About Me

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Melfort, Saskatchewan, Canada
I am a lawyer in Melfort, Saskatchewan, Canada who enjoys reading, especially mysteries. Since 2000 I have been writing personal book reviews. This blog includes my reviews, information on and interviews with authors and descriptions of mystery bookstores I have visited. I strive to review all Saskatchewan mysteries. Other Canadian mysteries are listed under the Rest of Canada. As a lawyer I am always interested in legal mysteries. I have a separate page for legal mysteries. Occasionally my reviews of legal mysteries comment on the legal reality of the mystery. You can follow the progression of my favourite authors with up to 15 reviews. Each year I select my favourites in "Bill's Best of ----". As well as current reviews I am posting reviews from 2000 to 2011. Below my most recent couple of posts are the posts of Saskatchewan mysteries I have reviewed alphabetically by author. If you only want a sentence or two description of the book and my recommendation when deciding whether to read the book look at the bold portion of the review. If you would like to email me the link to my email is on the profile page.

Tuesday, February 6, 2018

Dyed in the Green by George Mercer

Dyed in the Green by George Mercer – Ben Matthews arrives at Cape Breton Highlands National Park in Nova Scotia as the new Assistant Chief Park Warden. The park is located in the northern part of the island and spans the island.

Matthews is joining his girlfriend, Kate Jones, a seasonal warden at the park. Life is a little more complicated with Matthews being the supervisor of Jones.

The park is in the midst of Acadian Nova Scotia. French is spoken as much as English. The Acadians see themselves as distinct from the English population.

Matthews arrives with a clear purpose. He is committed to the ideal of protecting the park from poachers. In recent years park wardens have not vigorously sought out poachers. Some local residents have been making a habit of poaching salmon and deer.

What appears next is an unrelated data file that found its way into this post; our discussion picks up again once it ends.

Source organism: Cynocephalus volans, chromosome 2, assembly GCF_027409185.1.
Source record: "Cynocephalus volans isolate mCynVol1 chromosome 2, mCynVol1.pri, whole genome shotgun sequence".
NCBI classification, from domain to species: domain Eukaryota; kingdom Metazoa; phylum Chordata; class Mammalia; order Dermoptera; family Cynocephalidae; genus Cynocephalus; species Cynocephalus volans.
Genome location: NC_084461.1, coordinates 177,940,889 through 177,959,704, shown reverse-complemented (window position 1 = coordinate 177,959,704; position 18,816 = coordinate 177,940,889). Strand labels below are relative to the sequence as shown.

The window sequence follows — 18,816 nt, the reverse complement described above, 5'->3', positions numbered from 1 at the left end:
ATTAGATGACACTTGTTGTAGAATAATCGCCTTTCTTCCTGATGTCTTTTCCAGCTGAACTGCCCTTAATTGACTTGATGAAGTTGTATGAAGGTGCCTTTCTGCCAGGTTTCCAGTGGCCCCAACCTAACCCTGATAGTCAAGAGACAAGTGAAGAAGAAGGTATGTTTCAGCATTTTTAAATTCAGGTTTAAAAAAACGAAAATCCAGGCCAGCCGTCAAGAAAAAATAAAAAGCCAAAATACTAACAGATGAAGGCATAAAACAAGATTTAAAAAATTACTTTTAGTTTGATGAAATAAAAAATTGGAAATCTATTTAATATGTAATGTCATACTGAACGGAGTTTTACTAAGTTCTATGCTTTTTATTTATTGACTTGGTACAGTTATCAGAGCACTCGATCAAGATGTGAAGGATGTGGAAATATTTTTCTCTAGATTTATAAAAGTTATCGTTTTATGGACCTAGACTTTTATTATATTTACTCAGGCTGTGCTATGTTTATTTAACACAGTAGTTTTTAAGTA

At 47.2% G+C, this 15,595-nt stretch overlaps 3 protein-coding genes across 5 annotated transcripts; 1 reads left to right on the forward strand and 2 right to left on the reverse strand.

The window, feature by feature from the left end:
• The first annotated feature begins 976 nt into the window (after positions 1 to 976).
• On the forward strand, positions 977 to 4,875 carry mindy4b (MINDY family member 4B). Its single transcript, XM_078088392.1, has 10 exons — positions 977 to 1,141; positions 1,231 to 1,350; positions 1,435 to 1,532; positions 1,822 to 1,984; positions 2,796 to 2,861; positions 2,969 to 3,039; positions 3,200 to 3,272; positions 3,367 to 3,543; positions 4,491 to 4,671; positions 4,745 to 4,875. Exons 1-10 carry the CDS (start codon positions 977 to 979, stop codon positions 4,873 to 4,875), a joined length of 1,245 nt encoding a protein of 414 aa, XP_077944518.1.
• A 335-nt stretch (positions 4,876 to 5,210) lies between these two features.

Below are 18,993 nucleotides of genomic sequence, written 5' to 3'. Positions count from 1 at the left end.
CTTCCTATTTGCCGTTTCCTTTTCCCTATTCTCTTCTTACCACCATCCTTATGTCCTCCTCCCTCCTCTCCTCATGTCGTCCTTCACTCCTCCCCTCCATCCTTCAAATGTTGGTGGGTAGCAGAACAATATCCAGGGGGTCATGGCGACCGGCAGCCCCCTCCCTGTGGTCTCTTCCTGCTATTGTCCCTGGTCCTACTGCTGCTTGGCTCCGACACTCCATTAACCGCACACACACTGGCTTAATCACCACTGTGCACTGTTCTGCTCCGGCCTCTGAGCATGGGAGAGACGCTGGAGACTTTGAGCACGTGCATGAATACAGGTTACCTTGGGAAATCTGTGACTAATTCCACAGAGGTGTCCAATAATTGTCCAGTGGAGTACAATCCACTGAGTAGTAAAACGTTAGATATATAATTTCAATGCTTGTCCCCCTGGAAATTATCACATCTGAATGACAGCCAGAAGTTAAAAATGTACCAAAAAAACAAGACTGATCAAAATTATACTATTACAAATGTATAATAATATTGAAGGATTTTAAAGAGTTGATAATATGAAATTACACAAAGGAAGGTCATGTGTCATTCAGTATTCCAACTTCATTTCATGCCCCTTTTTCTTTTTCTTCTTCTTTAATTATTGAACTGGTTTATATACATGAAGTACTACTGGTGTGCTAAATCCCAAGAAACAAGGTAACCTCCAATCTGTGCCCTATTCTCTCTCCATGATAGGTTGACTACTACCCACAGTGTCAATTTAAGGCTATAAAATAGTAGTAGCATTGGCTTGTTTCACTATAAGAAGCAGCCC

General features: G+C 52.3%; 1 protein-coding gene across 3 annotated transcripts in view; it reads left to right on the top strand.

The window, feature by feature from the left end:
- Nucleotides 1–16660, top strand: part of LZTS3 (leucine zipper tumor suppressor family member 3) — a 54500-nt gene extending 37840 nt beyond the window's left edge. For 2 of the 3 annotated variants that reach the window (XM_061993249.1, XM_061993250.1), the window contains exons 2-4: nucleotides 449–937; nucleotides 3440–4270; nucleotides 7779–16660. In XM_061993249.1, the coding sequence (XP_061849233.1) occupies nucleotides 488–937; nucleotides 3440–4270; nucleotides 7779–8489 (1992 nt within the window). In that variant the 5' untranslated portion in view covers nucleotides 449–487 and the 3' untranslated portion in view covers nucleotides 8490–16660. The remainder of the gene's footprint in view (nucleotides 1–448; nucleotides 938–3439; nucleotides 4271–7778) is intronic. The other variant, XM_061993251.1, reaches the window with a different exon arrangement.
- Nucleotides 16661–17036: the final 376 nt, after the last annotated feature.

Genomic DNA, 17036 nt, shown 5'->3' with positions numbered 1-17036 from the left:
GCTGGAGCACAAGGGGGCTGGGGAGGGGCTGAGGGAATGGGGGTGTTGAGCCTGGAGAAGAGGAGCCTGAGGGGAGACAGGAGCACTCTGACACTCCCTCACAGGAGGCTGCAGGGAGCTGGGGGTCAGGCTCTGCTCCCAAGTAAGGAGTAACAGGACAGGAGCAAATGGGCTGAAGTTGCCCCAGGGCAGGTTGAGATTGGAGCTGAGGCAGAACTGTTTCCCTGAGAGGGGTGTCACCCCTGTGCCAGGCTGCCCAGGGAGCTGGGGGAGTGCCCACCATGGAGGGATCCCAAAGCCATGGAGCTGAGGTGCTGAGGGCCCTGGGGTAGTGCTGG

In particular, John Donald Moores views the park as a part of his regular hunting grounds. While he earns an income from commercial fishing he is a passionate hunter and fisher of salmon.

Moores is a man who believes rules and laws were meant for other people. At times contemptuous of the wardens he also views poaching as a game. There is a thrill in outwitting the wardens.

As is the way of governments throughout the world not all rules make sense. All hunting is prohibited in the park but non-commercial fishing for salmon is allowed.

Catching poachers means long lonely hours for the wardens. They will have all night patrols and stakeouts. On cold fall nights they bring sleeping bags to get some warmth.

Tensions can run high if the wardens confront a poacher. Still when murder occurs it is startling.

American readers may be surprised to know the wardens of 20 years ago and earlier did not carry firearms as they patrolled the parks. They confronted poachers, often armed, without guns themselves. Some carried guns, contrary to regulation, but many were unarmed.

Matthews fits well with the other wardens and park personnel. His staff sees him spending as much or more time as themselves on night duty.

I enjoyed learning about the life of park wardens some years ago, Parks Canada as explained by Mercer, re-organized in 2008 and there are no longer wardens. At the same time I do not think I will read another in the series.

It is an earnest book. Mercer clearly loves Canada’s national parks and the park wardens with whom he worked for over 30 years. I am sure, as with other professions, that almost all of them are dedicated to their work. At the same time I am sure that they have never thought of themselves as saints. The only flaw I could detect in Matthews is that he is a workaholic, overly dedicated, to being a warden. The other wardens except for Joe, on the verge of retirement, are equally without blemish. Joe’s flaw is a more relaxed approach to being a warden that is reflective of his age and impending retirement.

I certainly do not need sleuths to be dysfunctional individuals but they need to be real people.


  1. I know exactly what you mean, Bill. A character doesn't have to be, say, drowning in drink in order to be interesting. But I want my characters to feel authentic. And that means they make mistakes, have faults, and so on. Still, the setting for this interests me a lot. And the issue of poaching is a real one.

    1. Margot: Thanks for the comment. The setting and topic were certainly interesting and a departure from most crime fiction.

  2. I like the sound of this - and I love that cover!

    1. Moira: The cover is perfect. All the covers in the series are distinctive and catch your eye in bookstores.